California doctor arrested for prescribing opioids to undercover agents

Hydrocodone opioid pills
A California doctor was arrested after he sold opioid prescriptions to undercover agents. (Getty/smartstock)

A 71-year-old California doctor was arrested last week after he allegedly prescribed opioids to four undercover agents.

The arrest of Sawtantra Kumar Chopra, M.D., of Modesto, was the result of a yearlong investigation involving both state and federal law enforcement agencies that began when pharmacies in the Sacramento area called in tips about his suspicious prescribing practices.

Chopra, a pulmonary and sleep medicine specialist, was arrested April 26 and charged with prescribing opioids to patients outside the usual course of professional practice and without a legitimate medical purpose, according to an announcement from the U.S. Attorney’s Office for the Eastern District of California. A federal grand jury in Fresno brought a 22-count indictment against Chopra on April 19. He was arrested at his home in Modesto.

Free Daily Newsletter

Like this story? Subscribe to FierceHealthcare!

The healthcare sector remains in flux as policy, regulation, technology and trends shape the market. FierceHealthcare subscribers rely on our suite of newsletters as their must-read source for the latest news, analysis and data impacting their world. Sign up today to get healthcare news and updates delivered to your inbox and read on the go.

At a news conference, California Attorney General Xavier Becerra and United States Attorney McGregor W. Scott announced Chopra’s arrest and provided details about the investigation.

It is not easy for prosecutors to make a case against a practicing doctor, Scott said. “We need to be sure we have a rock-solid case,” he said.

Multiple pharmacies called in tips that triggered the investigation of Chopra and culminated in the indictment, he said. Between March 2017 and March 2018, Chopra on 22 occasions prescribed prescription drugs to four undercover agents posing as patients. Those prescriptions included hydrocodone, Xanax and Promethazine mixed with codeine syrup.

The agents said they were patients whose doctors stopped prescribing opioid medications, Scott said. One of the agents told Chopra he needed painkillers because of an injury. At the next visit, the agent showed Chopra an X-ray of a different body part and the doctor still gave him a prescription, Scott said.

RELATED: Attorney General Jeff Sessions says government will increase scrutiny on providers who prescribe opioids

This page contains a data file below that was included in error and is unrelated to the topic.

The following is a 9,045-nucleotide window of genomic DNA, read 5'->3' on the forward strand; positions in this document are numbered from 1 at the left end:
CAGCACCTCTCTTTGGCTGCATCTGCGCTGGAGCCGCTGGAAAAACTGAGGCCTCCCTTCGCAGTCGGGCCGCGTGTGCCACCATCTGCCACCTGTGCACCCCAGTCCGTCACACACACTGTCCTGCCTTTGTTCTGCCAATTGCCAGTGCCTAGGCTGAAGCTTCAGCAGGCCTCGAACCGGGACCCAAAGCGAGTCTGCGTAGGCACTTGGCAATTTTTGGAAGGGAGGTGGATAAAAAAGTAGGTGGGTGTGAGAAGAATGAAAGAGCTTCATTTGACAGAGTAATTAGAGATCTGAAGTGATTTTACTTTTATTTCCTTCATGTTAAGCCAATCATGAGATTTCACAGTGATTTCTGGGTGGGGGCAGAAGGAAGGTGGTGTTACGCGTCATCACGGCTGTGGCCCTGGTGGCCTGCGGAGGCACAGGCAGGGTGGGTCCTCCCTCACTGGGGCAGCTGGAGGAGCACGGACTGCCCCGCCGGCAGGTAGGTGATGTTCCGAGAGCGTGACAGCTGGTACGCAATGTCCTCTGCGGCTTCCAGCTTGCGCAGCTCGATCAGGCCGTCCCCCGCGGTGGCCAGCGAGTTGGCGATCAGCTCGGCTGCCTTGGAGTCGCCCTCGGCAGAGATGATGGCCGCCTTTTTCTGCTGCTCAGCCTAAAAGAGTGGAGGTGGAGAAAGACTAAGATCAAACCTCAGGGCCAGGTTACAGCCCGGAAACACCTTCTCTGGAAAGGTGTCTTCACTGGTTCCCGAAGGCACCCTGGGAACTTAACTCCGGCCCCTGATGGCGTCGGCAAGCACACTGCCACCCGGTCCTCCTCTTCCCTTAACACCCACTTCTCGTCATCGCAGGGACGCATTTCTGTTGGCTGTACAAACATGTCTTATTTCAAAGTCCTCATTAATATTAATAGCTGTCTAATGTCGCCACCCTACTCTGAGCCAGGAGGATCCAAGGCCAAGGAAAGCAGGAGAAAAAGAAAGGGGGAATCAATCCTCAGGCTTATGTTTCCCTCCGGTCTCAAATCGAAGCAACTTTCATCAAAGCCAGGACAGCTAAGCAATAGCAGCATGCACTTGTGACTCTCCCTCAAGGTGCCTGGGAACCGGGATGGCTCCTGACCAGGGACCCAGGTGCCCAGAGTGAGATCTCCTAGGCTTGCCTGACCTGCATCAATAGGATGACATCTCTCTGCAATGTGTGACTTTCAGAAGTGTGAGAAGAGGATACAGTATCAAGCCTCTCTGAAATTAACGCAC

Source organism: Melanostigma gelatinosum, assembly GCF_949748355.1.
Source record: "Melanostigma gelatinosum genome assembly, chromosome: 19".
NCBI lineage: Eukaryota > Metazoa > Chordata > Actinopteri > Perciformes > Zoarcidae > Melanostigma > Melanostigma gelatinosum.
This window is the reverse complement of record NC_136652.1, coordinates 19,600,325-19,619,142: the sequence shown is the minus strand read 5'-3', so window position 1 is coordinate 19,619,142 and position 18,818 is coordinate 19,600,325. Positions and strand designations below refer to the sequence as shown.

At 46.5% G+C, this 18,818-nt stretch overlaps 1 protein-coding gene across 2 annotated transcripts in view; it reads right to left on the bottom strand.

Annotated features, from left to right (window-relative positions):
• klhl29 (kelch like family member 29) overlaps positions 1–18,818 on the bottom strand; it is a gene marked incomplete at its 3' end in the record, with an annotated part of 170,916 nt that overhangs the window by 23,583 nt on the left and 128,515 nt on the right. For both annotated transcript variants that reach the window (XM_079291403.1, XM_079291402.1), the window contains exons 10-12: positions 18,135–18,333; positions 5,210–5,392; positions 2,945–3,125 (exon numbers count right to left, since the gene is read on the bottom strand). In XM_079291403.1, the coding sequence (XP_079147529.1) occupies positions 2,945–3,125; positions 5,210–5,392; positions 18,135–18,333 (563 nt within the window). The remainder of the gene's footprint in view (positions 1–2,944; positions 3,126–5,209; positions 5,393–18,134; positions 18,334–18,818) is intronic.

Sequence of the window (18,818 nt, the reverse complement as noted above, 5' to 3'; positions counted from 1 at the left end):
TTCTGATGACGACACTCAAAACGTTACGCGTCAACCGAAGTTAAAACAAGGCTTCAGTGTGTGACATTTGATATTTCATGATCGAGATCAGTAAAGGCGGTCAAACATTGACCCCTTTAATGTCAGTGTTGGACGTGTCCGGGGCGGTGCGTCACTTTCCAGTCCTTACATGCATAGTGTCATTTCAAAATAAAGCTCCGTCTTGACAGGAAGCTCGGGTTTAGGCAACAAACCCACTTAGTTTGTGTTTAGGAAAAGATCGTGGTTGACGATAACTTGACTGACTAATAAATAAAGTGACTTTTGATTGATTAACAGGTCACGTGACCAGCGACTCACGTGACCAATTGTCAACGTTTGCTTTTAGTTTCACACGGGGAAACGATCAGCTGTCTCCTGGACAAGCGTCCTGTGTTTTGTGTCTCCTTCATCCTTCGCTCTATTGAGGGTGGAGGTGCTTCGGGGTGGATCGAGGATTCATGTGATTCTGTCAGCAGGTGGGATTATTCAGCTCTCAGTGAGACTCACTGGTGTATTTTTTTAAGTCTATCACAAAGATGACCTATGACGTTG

Chopra frequently would write a prescription without performing a medical examination, Scott said.

A map at the press conference showed patients traveled from as far as Sacramento, San Francisco and Merced to Chopra's practice in Modesto to get prescriptions. "As you can see from the map, he prescribed to patients far and wide,” Becerra said.

Becerra said the U.S. Justice Department has made it a priority to prosecute drug abuse cases and he said California law enforcement agencies will continue to prosecute such cases.

“Those who illegally prescribe drugs, including opioids, will be prosecuted to the full extent of the law," Becerra said.

Chopra was being held in the Fresno County jail and could face 20 years in federal prison, Scott said. The Drug Enforcement Administration in March suspended his right to prescribe medications.

Investigators are still working to establish the full scope of Chopra's opioid prescribing practices, Scott said.

RELATED: Another physician is indicted for opioid overdose deaths—and the DEA warns it's 'sending a message'

The investigation included numerous agencies including the California Department of Justice, Bureau of Medi-Cal Fraud and Elder Abuse Drug Diversion Team, the Drug Enforcement Administration, the Federal Bureau of Investigation and the IRS Criminal Investigation.

In January, U.S. Attorney General Jeff Sessions announced the DEA would direct special agents, diversion investigators and intelligence research specialists to focus on prescribers and pharmacies that dispense unusual or disproportionate amounts of drugs. That crackdown resulted in the arrests of nearly 30 medical professionals in February and March.